My position at 2000 on the 20th of July is Lat. 50° 05’ 04’’N ~ Lon. 061° 00’ 17” W. I’m sailing 6.6 kts under a reefed main alone in a 20 knot wind. The sun has set. It’s going to be along night.

Underway again

Sunday, July 19th, 2009

The sun is setting on “Detroit de Jacques Cartier”, The Strait of Jacques Cartier. The CAP’N LEM sailed with the changing wind after weathering a southeaster in Port Menier on Anticosti Island. There is still a high wind watch but it is from the right direction to push us along or way.

We sailed through a pod of minke whale ten or twelve strong. It must have been a feeding ground because there were dolphins there too.

The weather tonight looks fine to sail on through the night. At 2000 the CAP’N LEM’s position was Lat. 50° 08’ 26’’N ~ Lon. 064° 08’ 27”W. I’m glad to have the numbers back above 50°.

I’ve broke the autopilot again. I have to go onto the stern to raise and lower the motor, and while I was back there I slipped just enough to fall against the disengaged autopilot and broke the pivot pin lose. Nothing a generous helping of epoxy could fix. “She ain’t purdy, but she’s a workin’.” Such is life on a solo sail.

To all who have e-mailed me, thank you so much! I’m sorry but I can’t answer them now. I can only receive them. I do read them all.

Anticosti Island

Saturday, July 18th, 2009

Daybreak brought a gentle wind…dead on the nose. Time for a change in tack. I had hoped for one more day of fair wind and following seas but it was not to be. There are two Straits between me and the Atlantic Ocean, The Strait of Jacques Cartier and the Strait of Belle Isle. I want a fair wind. I need a fair wind. But sometime I get neither what I want nor what I need.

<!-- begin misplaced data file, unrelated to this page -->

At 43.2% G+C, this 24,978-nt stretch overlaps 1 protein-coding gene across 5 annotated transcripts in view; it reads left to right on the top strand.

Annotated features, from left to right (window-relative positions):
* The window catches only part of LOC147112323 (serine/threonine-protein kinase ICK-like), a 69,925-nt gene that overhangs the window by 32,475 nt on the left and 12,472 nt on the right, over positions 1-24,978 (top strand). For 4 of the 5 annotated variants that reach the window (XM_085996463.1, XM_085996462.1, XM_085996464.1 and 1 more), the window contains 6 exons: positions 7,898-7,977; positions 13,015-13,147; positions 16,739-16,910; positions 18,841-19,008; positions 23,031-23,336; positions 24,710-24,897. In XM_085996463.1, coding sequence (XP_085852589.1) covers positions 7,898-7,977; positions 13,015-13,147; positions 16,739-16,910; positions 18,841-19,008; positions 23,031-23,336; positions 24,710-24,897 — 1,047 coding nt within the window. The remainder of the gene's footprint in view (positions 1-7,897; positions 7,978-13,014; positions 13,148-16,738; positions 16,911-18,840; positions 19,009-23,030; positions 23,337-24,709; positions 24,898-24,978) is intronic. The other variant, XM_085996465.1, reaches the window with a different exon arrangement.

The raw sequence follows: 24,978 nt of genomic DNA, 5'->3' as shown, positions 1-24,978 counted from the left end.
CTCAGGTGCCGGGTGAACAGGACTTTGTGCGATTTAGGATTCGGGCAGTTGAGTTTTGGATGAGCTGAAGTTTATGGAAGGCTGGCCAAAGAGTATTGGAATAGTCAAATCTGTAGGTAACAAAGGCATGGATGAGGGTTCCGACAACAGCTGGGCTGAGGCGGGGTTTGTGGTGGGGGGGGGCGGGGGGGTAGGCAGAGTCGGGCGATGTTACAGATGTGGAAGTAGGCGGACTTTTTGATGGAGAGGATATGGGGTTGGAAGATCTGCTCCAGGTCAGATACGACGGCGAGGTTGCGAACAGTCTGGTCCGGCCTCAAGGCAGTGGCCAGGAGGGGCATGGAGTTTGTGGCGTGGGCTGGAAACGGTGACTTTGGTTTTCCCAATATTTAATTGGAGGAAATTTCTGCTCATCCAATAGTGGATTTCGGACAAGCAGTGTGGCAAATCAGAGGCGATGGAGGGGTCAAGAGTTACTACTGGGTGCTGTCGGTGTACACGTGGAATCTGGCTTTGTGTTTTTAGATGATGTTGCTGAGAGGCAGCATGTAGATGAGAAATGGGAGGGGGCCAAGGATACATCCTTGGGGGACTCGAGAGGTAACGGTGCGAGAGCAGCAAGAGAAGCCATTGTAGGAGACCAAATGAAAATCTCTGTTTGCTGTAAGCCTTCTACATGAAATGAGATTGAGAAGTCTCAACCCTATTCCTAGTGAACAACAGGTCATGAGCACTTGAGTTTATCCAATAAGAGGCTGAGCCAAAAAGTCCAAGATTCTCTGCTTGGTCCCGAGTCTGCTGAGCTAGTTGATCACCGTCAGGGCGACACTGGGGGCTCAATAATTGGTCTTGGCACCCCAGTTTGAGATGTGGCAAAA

Now there is a gale blowing across the north of Anticosti Island and of course from due east. I take a page for the “Captain Lem’s Verbal Handbook” and run-hide at Latitude 49° 48’ 44” ~ Longitude 064° 21’51”. From what I can tell of the chart plotter, it’s called Port Menier just inside of Cape Henri. The holding ground is lousy. I was blown out of my anchorage twice before giving up and coming in to moor in the barge basin. There is one other sail boat tied up in here doing the same thing. Kelp was the problem. It tangles with the flukes and does not let them bite.

Captain Lem was a hurricane fighter. This little blow in nothing like he would battle just about every year the last 20 years of his life. It seemed as if every hurricane that came up the east coast came looking for him, but he had his “hurricane holes”, places where he would take the TONI AND DONNA and just wait them out.

I remember him telling me about Hurricane Floyd. It came ashore around Georgia or South Carolina, I don’t remember all the details, and then turned to head back out to sea across North Carolina right where Captain Lem was hiding. Captain Lem was all anchored down in his hole when the eye of the thing went right over him. But Ol’ Floyd was a strange one because when it didn’t get him the first time, it went out to sea, stopped, revved up, reversed course and came back ashore for a second try at him. The eye passed right over the top of him again. Then, when it didn’t get him a second time, it reversed course again and went for him a third. The Cap told me he was getting pretty tired of Floyd by then so right in the middle of the third pass Captain Lem went out on deck, looked Floyd in the “eye” and shook his fist. Well, that was all Floyd could take, so he huffed and puffed and blew all the water out of the bay so the TONI AND DONNA just sat on the bottom as stable as a rock while Ol’ Floyd moved out to sea again and by the time the water came back into the bay, Floyd had blew himself into a nice summer breeze. Then the Cap said this, “Every hurricane has an eye, but they don’t see worth a dang.”

Well anyways, that’s the way I remember Captain Lem telling it.


Open Water